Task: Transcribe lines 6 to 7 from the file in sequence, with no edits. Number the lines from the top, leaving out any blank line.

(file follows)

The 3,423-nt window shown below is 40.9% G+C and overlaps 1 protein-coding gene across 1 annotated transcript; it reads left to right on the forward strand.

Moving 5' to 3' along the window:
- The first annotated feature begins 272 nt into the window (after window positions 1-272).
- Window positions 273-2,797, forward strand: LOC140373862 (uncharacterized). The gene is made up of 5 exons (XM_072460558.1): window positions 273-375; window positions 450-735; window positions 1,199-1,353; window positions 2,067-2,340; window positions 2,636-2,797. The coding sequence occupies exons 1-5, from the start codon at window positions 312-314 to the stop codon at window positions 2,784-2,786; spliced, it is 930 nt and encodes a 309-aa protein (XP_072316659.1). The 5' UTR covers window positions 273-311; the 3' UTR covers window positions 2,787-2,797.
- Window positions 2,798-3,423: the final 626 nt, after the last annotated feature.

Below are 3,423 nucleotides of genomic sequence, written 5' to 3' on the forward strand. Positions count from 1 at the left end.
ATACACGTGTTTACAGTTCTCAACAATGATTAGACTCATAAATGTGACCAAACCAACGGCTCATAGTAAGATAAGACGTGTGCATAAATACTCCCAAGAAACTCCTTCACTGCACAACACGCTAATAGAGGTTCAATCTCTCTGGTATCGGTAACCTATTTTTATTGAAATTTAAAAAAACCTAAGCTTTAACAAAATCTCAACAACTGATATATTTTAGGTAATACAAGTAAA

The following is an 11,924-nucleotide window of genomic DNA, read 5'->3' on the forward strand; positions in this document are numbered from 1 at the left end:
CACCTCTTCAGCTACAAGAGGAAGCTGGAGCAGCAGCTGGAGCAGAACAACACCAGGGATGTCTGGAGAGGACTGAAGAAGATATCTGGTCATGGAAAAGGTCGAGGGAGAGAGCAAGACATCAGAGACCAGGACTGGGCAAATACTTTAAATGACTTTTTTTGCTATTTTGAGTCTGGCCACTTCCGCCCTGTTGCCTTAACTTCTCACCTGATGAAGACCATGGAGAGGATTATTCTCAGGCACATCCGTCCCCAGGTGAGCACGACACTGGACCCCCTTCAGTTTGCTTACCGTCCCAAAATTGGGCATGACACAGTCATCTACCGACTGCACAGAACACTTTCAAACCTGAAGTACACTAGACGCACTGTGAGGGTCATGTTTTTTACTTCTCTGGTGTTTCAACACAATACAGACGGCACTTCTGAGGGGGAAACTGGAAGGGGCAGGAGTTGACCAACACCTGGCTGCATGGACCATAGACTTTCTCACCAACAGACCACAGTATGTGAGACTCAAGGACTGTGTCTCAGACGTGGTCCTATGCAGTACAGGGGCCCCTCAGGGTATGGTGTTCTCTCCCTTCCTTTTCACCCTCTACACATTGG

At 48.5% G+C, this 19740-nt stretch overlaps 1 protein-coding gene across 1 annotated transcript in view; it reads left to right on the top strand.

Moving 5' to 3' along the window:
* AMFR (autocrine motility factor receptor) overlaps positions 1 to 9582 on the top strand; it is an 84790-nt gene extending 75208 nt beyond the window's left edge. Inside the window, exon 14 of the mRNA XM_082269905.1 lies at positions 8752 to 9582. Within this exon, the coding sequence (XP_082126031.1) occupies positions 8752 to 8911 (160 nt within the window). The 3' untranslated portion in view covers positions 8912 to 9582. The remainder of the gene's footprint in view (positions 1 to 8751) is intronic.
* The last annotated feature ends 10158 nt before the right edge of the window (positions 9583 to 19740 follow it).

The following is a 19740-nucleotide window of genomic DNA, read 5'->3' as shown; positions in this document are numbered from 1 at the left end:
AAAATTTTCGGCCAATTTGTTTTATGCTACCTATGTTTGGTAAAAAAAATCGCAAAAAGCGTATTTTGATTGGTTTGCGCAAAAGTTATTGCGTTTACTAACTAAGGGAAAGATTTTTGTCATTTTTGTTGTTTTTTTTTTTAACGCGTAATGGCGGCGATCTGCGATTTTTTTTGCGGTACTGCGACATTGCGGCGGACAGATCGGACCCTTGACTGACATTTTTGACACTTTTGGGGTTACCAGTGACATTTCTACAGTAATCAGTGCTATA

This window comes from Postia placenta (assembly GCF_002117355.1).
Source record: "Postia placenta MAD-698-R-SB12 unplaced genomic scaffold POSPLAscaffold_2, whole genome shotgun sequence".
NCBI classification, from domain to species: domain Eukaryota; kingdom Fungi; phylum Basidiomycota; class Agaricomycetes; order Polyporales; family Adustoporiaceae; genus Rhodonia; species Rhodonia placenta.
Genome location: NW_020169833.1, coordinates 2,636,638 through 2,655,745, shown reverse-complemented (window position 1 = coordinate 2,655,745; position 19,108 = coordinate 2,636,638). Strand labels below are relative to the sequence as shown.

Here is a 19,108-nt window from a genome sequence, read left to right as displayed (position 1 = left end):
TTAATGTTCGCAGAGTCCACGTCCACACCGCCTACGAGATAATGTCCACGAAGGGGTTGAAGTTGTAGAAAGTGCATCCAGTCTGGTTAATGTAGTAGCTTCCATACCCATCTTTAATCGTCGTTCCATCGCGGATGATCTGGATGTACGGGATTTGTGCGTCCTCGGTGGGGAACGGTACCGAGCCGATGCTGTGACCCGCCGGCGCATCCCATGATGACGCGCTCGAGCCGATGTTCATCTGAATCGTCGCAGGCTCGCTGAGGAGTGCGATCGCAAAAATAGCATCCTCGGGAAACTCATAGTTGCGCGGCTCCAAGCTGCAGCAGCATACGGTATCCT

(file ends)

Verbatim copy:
Below are 3,423 nucleotides of genomic sequence, written 5' to 3' on the forward strand. Positions count from 1 at the left end.
ATACACGTGTTTACAGTTCTCAACAATGATTAGACTCATAAATGTGACCAAACCAACGGCTCATAGTAAGATAAGACGTGTGCATAAATACTCCCAAGAAACTCCTTCACTGCACAACACGCTAATAGAGGTTCAATCTCTCTGGTATCGGTAACCTATTTTTATTGAAATTTAAAAAAACCTAAGCTTTAACAAAATCTCAACAACTGATATATTTTAGGTAATACAAGTAAA